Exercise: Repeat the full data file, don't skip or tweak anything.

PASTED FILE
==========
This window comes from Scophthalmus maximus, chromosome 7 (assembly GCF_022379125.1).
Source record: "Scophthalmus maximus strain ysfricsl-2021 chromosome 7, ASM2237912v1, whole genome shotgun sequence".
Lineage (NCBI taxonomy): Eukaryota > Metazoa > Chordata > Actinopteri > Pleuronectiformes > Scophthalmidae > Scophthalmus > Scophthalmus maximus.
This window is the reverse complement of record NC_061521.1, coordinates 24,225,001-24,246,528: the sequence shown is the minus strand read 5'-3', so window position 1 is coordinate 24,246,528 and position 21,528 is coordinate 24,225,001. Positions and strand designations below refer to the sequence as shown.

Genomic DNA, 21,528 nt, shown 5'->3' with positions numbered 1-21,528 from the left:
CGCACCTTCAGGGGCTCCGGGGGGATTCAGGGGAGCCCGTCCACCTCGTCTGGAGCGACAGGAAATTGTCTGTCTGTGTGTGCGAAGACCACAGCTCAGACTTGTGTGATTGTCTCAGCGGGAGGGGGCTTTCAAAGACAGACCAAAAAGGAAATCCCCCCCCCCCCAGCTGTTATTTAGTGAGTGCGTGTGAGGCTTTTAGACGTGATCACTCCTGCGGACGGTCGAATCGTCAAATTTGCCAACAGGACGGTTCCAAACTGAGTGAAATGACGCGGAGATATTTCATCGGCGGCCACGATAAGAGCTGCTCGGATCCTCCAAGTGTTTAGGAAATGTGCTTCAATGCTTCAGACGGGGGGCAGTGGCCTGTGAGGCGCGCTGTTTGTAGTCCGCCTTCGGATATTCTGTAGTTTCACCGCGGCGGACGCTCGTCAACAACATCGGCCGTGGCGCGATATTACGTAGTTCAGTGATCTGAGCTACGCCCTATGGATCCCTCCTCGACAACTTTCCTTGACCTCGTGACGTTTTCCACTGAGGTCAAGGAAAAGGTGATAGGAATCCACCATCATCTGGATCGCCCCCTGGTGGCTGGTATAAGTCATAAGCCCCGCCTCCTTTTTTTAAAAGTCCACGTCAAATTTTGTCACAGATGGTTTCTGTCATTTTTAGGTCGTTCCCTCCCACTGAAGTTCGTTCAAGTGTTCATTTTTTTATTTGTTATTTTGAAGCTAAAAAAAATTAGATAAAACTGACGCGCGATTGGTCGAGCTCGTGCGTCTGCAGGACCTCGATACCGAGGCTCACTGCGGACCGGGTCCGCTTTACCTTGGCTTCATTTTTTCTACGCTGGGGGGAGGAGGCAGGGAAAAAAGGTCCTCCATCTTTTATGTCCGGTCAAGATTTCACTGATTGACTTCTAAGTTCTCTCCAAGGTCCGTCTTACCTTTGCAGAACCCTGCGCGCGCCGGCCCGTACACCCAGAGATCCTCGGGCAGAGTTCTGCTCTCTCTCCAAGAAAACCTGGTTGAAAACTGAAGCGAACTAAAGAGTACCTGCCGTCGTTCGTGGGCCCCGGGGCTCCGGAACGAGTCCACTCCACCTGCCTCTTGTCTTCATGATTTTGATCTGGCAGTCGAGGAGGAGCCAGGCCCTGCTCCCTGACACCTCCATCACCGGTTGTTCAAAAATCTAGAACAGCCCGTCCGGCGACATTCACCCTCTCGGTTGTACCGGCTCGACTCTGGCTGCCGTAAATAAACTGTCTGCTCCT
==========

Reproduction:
This window comes from Scophthalmus maximus, chromosome 7 (assembly GCF_022379125.1).
Source record: "Scophthalmus maximus strain ysfricsl-2021 chromosome 7, ASM2237912v1, whole genome shotgun sequence".
Lineage (NCBI taxonomy): Eukaryota > Metazoa > Chordata > Actinopteri > Pleuronectiformes > Scophthalmidae > Scophthalmus > Scophthalmus maximus.
This window is the reverse complement of record NC_061521.1, coordinates 24,225,001-24,246,528: the sequence shown is the minus strand read 5'-3', so window position 1 is coordinate 24,246,528 and position 21,528 is coordinate 24,225,001. Positions and strand designations below refer to the sequence as shown.

Genomic DNA, 21,528 nt, shown 5'->3' with positions numbered 1-21,528 from the left:
CGCACCTTCAGGGGCTCCGGGGGGATTCAGGGGAGCCCGTCCACCTCGTCTGGAGCGACAGGAAATTGTCTGTCTGTGTGTGCGAAGACCACAGCTCAGACTTGTGTGATTGTCTCAGCGGGAGGGGGCTTTCAAAGACAGACCAAAAAGGAAATCCCCCCCCCCCCAGCTGTTATTTAGTGAGTGCGTGTGAGGCTTTTAGACGTGATCACTCCTGCGGACGGTCGAATCGTCAAATTTGCCAACAGGACGGTTCCAAACTGAGTGAAATGACGCGGAGATATTTCATCGGCGGCCACGATAAGAGCTGCTCGGATCCTCCAAGTGTTTAGGAAATGTGCTTCAATGCTTCAGACGGGGGGCAGTGGCCTGTGAGGCGCGCTGTTTGTAGTCCGCCTTCGGATATTCTGTAGTTTCACCGCGGCGGACGCTCGTCAACAACATCGGCCGTGGCGCGATATTACGTAGTTCAGTGATCTGAGCTACGCCCTATGGATCCCTCCTCGACAACTTTCCTTGACCTCGTGACGTTTTCCACTGAGGTCAAGGAAAAGGTGATAGGAATCCACCATCATCTGGATCGCCCCCTGGTGGCTGGTATAAGTCATAAGCCCCGCCTCCTTTTTTTAAAAGTCCACGTCAAATTTTGTCACAGATGGTTTCTGTCATTTTTAGGTCGTTCCCTCCCACTGAAGTTCGTTCAAGTGTTCATTTTTTTATTTGTTATTTTGAAGCTAAAAAAAATTAGATAAAACTGACGCGCGATTGGTCGAGCTCGTGCGTCTGCAGGACCTCGATACCGAGGCTCACTGCGGACCGGGTCCGCTTTACCTTGGCTTCATTTTTTCTACGCTGGGGGGAGGAGGCAGGGAAAAAAGGTCCTCCATCTTTTATGTCCGGTCAAGATTTCACTGATTGACTTCTAAGTTCTCTCCAAGGTCCGTCTTACCTTTGCAGAACCCTGCGCGCGCCGGCCCGTACACCCAGAGATCCTCGGGCAGAGTTCTGCTCTCTCTCCAAGAAAACCTGGTTGAAAACTGAAGCGAACTAAAGAGTACCTGCCGTCGTTCGTGGGCCCCGGGGCTCCGGAACGAGTCCACTCCACCTGCCTCTTGTCTTCATGATTTTGATCTGGCAGTCGAGGAGGAGCCAGGCCCTGCTCCCTGACACCTCCATCACCGGTTGTTCAAAAATCTAGAACAGCCCGTCCGGCGACATTCACCCTCTCGGTTGTACCGGCTCGACTCTGGCTGCCGTAAATAAACTGTCTGCTCCT